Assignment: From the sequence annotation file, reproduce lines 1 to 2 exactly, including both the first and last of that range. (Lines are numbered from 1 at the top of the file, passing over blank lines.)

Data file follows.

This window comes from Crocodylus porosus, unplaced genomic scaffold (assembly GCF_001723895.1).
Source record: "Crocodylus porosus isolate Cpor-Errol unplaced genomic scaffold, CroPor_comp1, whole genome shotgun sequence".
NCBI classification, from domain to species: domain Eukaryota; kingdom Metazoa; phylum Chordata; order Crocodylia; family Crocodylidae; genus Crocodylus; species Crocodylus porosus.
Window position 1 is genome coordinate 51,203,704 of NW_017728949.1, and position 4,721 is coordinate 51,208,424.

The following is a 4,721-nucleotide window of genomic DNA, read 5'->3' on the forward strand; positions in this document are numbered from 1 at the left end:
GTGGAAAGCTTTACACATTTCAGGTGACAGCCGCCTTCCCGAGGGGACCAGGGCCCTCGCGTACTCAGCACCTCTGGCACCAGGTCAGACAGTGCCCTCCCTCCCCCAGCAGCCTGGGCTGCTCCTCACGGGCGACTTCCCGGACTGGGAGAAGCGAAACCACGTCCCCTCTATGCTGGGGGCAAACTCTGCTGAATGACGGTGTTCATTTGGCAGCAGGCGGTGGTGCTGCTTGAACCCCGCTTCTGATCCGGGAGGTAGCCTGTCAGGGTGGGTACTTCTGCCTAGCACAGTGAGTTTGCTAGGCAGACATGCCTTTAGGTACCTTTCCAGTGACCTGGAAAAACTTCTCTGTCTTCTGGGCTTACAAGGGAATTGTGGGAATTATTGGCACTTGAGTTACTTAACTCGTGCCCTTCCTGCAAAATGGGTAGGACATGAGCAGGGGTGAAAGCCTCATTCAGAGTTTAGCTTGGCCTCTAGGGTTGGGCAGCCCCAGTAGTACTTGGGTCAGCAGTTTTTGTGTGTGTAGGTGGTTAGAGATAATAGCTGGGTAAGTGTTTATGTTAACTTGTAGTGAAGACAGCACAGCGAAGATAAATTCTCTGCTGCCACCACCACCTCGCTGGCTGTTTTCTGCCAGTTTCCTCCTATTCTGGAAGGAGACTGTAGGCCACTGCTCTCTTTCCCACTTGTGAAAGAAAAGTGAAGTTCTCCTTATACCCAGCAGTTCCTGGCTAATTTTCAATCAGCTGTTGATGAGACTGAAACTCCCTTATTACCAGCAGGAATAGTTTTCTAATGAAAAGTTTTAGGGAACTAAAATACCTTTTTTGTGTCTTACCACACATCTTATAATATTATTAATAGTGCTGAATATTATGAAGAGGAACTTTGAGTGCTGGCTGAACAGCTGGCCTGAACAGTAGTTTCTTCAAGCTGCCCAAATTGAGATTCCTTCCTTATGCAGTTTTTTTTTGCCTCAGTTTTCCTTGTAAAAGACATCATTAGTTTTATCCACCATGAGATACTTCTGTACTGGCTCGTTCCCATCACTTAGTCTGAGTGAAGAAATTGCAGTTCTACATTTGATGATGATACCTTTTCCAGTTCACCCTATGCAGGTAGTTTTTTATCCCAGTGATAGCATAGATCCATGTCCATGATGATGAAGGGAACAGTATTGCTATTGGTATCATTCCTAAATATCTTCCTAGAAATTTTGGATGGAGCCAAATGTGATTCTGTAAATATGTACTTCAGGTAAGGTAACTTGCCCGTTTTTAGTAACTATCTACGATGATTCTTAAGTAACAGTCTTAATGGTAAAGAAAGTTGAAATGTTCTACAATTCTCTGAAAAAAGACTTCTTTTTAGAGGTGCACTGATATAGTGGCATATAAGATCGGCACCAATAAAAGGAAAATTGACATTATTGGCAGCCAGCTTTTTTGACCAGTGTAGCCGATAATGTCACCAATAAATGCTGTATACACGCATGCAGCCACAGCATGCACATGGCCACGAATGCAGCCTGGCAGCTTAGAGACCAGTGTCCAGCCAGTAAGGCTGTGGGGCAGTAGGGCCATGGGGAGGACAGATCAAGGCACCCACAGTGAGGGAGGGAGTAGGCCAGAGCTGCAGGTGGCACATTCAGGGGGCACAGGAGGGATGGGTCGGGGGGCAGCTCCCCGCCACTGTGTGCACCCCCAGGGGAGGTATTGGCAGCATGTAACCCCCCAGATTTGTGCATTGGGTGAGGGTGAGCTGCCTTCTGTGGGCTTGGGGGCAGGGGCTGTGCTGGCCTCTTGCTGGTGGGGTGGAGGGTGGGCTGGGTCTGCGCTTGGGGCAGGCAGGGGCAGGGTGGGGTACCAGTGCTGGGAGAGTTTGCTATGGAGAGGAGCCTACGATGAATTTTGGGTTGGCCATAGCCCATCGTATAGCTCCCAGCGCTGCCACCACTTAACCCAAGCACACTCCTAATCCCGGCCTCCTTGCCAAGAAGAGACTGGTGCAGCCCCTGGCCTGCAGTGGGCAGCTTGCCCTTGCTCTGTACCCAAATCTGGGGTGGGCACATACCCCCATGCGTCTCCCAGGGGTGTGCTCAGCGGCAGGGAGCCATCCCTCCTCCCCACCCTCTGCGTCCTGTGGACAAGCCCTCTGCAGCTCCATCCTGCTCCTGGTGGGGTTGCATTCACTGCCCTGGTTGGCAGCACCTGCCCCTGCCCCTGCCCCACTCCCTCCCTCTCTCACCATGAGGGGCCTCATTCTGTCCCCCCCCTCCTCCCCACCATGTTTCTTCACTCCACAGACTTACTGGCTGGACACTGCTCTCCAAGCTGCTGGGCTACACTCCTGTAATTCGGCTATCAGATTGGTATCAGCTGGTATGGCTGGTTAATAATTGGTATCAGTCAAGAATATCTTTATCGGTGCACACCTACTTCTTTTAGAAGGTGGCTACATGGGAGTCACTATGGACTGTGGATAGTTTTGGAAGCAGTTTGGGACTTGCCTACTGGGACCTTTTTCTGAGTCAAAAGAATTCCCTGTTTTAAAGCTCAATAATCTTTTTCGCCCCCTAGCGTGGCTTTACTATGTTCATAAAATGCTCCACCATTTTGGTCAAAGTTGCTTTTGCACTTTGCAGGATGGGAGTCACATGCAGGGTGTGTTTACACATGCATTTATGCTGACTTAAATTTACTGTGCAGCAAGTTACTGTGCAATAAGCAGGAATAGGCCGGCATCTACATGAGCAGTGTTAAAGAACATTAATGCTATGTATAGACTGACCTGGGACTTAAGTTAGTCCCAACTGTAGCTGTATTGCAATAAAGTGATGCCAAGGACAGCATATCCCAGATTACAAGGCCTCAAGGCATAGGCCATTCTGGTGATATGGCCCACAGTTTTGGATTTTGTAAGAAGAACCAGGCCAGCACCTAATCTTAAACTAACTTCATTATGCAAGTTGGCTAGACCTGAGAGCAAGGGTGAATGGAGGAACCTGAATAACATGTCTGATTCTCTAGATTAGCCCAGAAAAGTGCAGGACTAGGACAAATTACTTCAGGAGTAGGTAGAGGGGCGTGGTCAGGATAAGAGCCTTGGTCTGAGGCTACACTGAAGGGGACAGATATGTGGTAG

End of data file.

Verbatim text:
This window comes from Crocodylus porosus, unplaced genomic scaffold (assembly GCF_001723895.1).
Source record: "Crocodylus porosus isolate Cpor-Errol unplaced genomic scaffold, CroPor_comp1, whole genome shotgun sequence".